wide-character output conversion
int wprintf(const wchar_t *format, ...);
int fwprintf(FILE *stream, const wchar_t *format, ...);
int swprintf(wchar_t *wcs, size_t maxlen,
const wchar_t *format, ...);
int vwprintf(const wchar_t *format, va_list args);
int vfwprintf(FILE *stream, const wchar_t *format, va_list args);
int vswprintf(wchar_t *wcs, size_t maxlen,
const wchar_t *format, va_list args);
Feature Test Macro Requirements for glibc (see feature_test_macros(7)):
All functions shown above: _XOPEN_SOURCE >= 500 || _ISOC99_SOURCE; or
The wprintf() family of functions is the wide-character equivalent of
the printf(3) family of functions. It performs formatted output of
The wprintf() and vwprintf() functions perform wide-character output to
stdout. stdout must not be byte oriented; see fwide(3) for more infor-
The fwprintf() and vfwprintf() functions perform wide-character output
to stream. stream must not be byte oriented; see fwide(3) for more
The swprintf() and vswprintf() functions perform wide-character output
to an array of wide characters. The programmer must ensure that there
is room for at least maxlen wide characters at wcs.
These functions are like the printf(3), vprintf(3), fprintf(3),
vfprintf(3), sprintf(3), vsprintf(3) functions except for the following
o The format string is a wide-character string.
o The output consists of wide characters, not bytes.
o swprintf() and vswprintf() take a maxlen argument, sprintf(3)
and vsprintf(3) do not. (snprintf(3) and vsnprintf(3) take a
maxlen argument, but these functions do not return -1 upon buf-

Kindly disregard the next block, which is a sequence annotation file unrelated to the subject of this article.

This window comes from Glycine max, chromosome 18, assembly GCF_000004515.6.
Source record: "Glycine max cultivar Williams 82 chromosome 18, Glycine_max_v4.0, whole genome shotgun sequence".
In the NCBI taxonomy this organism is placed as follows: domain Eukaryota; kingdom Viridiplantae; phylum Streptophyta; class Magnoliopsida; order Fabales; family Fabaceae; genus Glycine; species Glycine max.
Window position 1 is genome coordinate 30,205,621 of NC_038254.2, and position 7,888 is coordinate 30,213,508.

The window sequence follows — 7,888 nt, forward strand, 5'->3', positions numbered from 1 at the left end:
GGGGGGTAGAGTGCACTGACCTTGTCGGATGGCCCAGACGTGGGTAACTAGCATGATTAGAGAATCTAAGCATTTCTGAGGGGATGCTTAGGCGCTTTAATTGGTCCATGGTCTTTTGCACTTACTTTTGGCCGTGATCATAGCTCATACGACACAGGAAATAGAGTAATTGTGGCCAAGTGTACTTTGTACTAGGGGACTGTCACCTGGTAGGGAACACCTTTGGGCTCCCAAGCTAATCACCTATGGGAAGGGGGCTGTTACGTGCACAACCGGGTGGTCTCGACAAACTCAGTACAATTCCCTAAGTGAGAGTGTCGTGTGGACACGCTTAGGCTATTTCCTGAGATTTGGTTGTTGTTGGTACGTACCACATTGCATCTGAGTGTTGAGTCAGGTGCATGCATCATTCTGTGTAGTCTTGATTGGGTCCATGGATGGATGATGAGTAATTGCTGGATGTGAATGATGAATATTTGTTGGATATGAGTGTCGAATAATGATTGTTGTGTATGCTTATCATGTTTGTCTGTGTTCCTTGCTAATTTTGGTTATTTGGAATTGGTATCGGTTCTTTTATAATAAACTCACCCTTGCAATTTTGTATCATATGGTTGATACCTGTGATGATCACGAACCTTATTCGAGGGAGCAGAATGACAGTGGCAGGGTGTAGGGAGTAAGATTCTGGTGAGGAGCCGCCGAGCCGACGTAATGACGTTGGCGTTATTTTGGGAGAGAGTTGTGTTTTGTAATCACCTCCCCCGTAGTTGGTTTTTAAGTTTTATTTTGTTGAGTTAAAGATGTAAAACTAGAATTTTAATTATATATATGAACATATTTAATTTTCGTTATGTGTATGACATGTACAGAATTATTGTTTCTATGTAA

fer overflow on Linux.)
The treatment of the conversion characters c and s is different:
c If no l modifier is present, the int argument is converted to a
ter. If a precision is specified, no more wide characters than
the number specified are written. Note that the precision
determines the number of wide characters written, not the number
of bytes or screen positions. The array must contain a termi-
nating null byte, unless a precision is given and it is so small
that the number of converted wide characters reaches it before
the end of the array is reached. If an l modifier is present:
The const wchar_t * argument is expected to be a pointer to an
array of wide characters. Wide characters from the array are
written up to (but not including) a terminating null wide char-
acter. If a precision is specified, no more than the number
specified are written. The array must contain a terminating
null wide character, unless a precision is given and it is
smaller than or equal to the number of wide characters in the
The functions return the number of wide characters written, excluding
the terminating null wide character in case of the functions swprintf()
and vswprintf(). They return -1 when an error occurs.
The behavior of wprintf() et al. depends on the LC_CTYPE category of
the current locale.
If the format string contains non-ASCII wide characters, the program
will only work correctly if the LC_CTYPE category of the current locale
at run time is the same as the LC_CTYPE category of the current locale
at compile time. This is because the wchar_t representation is plat-
form- and locale-dependent. (The glibc represents wide characters
using their Unicode (ISO-10646) code point, but other platforms don't
do this. Also, the use of C99 universal character names of the form
\unnnn does not solve this problem.) Therefore, in internationalized
programs, the format string should consist of ASCII wide characters
only, or should be constructed at run time in an internationalized way
(e.g., using gettext(3) or iconv(3), followed by mbstowcs(3)).
fprintf(3), fputwc(3), fwide(3), printf(3), snprintf(3).
This page is part of release 3.23 of the Linux man-pages project. A
description of the project, and information about reporting bugs, can
be found at http://www.kernel.org/doc/man-pages/.
GNU 2007-07-26 WPRINTF(3)
Man Pages Copyright Respective Owners. Site Copyright (C) 1994 - 2013
All Rights Reserved.